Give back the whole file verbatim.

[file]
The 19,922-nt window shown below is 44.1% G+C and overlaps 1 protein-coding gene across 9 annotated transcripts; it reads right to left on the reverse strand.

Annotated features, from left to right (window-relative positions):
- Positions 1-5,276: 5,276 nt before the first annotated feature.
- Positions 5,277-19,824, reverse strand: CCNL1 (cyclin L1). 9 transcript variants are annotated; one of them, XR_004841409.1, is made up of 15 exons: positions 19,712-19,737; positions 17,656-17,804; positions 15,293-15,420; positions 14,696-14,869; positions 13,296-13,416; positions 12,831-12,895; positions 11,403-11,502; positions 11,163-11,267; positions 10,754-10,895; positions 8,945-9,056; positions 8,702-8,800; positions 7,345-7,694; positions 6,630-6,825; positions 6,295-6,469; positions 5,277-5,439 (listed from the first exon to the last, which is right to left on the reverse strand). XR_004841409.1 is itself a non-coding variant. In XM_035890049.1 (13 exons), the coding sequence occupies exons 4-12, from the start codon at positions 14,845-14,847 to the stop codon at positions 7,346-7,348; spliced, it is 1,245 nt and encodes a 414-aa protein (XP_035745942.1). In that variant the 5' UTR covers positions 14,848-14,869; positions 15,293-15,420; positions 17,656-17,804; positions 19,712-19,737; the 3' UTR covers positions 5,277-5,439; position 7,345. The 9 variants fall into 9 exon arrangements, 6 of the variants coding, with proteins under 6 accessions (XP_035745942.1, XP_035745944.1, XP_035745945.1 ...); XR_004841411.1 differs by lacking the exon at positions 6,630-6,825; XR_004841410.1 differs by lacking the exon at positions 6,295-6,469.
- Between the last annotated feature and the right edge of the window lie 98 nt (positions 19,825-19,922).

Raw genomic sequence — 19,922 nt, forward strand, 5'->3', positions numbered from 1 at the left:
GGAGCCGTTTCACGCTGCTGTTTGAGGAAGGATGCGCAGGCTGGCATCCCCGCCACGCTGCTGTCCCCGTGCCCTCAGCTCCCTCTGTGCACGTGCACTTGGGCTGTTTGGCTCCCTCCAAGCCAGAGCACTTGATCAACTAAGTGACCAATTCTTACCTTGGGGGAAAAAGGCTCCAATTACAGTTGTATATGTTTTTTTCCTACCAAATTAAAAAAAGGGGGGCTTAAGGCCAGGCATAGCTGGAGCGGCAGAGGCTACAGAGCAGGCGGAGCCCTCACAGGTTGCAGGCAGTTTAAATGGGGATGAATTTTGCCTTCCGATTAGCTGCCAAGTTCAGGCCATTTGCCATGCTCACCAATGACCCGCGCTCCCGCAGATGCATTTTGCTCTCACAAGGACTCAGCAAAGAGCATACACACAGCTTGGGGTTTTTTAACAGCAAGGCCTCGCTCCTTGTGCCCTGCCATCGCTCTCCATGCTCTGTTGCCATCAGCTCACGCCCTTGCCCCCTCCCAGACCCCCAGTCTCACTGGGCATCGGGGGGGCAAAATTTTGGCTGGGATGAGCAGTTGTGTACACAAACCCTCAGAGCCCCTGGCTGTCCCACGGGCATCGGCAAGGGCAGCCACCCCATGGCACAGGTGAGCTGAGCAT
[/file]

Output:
The 19,922-nt window shown below is 44.1% G+C and overlaps 1 protein-coding gene across 9 annotated transcripts; it reads right to left on the reverse strand.

Annotated features, from left to right (window-relative positions):
- Positions 1-5,276: 5,276 nt before the first annotated feature.
- Positions 5,277-19,824, reverse strand: CCNL1 (cyclin L1). 9 transcript variants are annotated; one of them, XR_004841409.1, is made up of 15 exons: positions 19,712-19,737; positions 17,656-17,804; positions 15,293-15,420; positions 14,696-14,869; positions 13,296-13,416; positions 12,831-12,895; positions 11,403-11,502; positions 11,163-11,267; positions 10,754-10,895; positions 8,945-9,056; positions 8,702-8,800; positions 7,345-7,694; positions 6,630-6,825; positions 6,295-6,469; positions 5,277-5,439 (listed from the first exon to the last, which is right to left on the reverse strand). XR_004841409.1 is itself a non-coding variant. In XM_035890049.1 (13 exons), the coding sequence occupies exons 4-12, from the start codon at positions 14,845-14,847 to the stop codon at positions 7,346-7,348; spliced, it is 1,245 nt and encodes a 414-aa protein (XP_035745942.1). In that variant the 5' UTR covers positions 14,848-14,869; positions 15,293-15,420; positions 17,656-17,804; positions 19,712-19,737; the 3' UTR covers positions 5,277-5,439; position 7,345. The 9 variants fall into 9 exon arrangements, 6 of the variants coding, with proteins under 6 accessions (XP_035745942.1, XP_035745944.1, XP_035745945.1 ...); XR_004841411.1 differs by lacking the exon at positions 6,630-6,825; XR_004841410.1 differs by lacking the exon at positions 6,295-6,469.
- Between the last annotated feature and the right edge of the window lie 98 nt (positions 19,825-19,922).

Raw genomic sequence — 19,922 nt, forward strand, 5'->3', positions numbered from 1 at the left:
GGAGCCGTTTCACGCTGCTGTTTGAGGAAGGATGCGCAGGCTGGCATCCCCGCCACGCTGCTGTCCCCGTGCCCTCAGCTCCCTCTGTGCACGTGCACTTGGGCTGTTTGGCTCCCTCCAAGCCAGAGCACTTGATCAACTAAGTGACCAATTCTTACCTTGGGGGAAAAAGGCTCCAATTACAGTTGTATATGTTTTTTTCCTACCAAATTAAAAAAAGGGGGGCTTAAGGCCAGGCATAGCTGGAGCGGCAGAGGCTACAGAGCAGGCGGAGCCCTCACAGGTTGCAGGCAGTTTAAATGGGGATGAATTTTGCCTTCCGATTAGCTGCCAAGTTCAGGCCATTTGCCATGCTCACCAATGACCCGCGCTCCCGCAGATGCATTTTGCTCTCACAAGGACTCAGCAAAGAGCATACACACAGCTTGGGGTTTTTTAACAGCAAGGCCTCGCTCCTTGTGCCCTGCCATCGCTCTCCATGCTCTGTTGCCATCAGCTCACGCCCTTGCCCCCTCCCAGACCCCCAGTCTCACTGGGCATCGGGGGGGCAAAATTTTGGCTGGGATGAGCAGTTGTGTACACAAACCCTCAGAGCCCCTGGCTGTCCCACGGGCATCGGCAAGGGCAGCCACCCCATGGCACAGGTGAGCTGAGCAT